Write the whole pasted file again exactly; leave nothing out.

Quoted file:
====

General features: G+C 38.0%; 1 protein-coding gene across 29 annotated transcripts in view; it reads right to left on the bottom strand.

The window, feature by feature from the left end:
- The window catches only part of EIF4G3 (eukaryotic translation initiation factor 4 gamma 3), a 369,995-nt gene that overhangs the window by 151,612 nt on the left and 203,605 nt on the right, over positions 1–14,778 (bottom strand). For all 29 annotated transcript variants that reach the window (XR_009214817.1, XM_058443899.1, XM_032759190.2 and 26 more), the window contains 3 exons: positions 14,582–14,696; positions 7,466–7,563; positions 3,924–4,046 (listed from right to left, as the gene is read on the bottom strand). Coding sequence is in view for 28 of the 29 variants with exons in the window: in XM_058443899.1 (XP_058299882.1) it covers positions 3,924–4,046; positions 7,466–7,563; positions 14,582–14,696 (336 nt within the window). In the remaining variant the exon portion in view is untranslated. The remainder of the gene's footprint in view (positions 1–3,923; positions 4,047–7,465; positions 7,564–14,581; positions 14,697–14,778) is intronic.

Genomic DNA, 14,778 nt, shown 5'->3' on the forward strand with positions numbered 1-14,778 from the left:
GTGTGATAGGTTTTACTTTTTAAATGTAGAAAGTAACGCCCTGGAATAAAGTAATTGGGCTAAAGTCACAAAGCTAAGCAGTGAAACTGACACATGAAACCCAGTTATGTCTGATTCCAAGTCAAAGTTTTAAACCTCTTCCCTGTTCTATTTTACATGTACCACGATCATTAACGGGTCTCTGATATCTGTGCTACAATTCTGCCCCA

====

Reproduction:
General features: G+C 38.0%; 1 protein-coding gene across 29 annotated transcripts in view; it reads right to left on the bottom strand.

The window, feature by feature from the left end:
- The window catches only part of EIF4G3 (eukaryotic translation initiation factor 4 gamma 3), a 369,995-nt gene that overhangs the window by 151,612 nt on the left and 203,605 nt on the right, over positions 1–14,778 (bottom strand). For all 29 annotated transcript variants that reach the window (XR_009214817.1, XM_058443899.1, XM_032759190.2 and 26 more), the window contains 3 exons: positions 14,582–14,696; positions 7,466–7,563; positions 3,924–4,046 (listed from right to left, as the gene is read on the bottom strand). Coding sequence is in view for 28 of the 29 variants with exons in the window: in XM_058443899.1 (XP_058299882.1) it covers positions 3,924–4,046; positions 7,466–7,563; positions 14,582–14,696 (336 nt within the window). In the remaining variant the exon portion in view is untranslated. The remainder of the gene's footprint in view (positions 1–3,923; positions 4,047–7,465; positions 7,564–14,581; positions 14,697–14,778) is intronic.

Genomic DNA, 14,778 nt, shown 5'->3' on the forward strand with positions numbered 1-14,778 from the left:
GTGTGATAGGTTTTACTTTTTAAATGTAGAAAGTAACGCCCTGGAATAAAGTAATTGGGCTAAAGTCACAAAGCTAAGCAGTGAAACTGACACATGAAACCCAGTTATGTCTGATTCCAAGTCAAAGTTTTAAACCTCTTCCCTGTTCTATTTTACATGTACCACGATCATTAACGGGTCTCTGATATCTGTGCTACAATTCTGCCCCA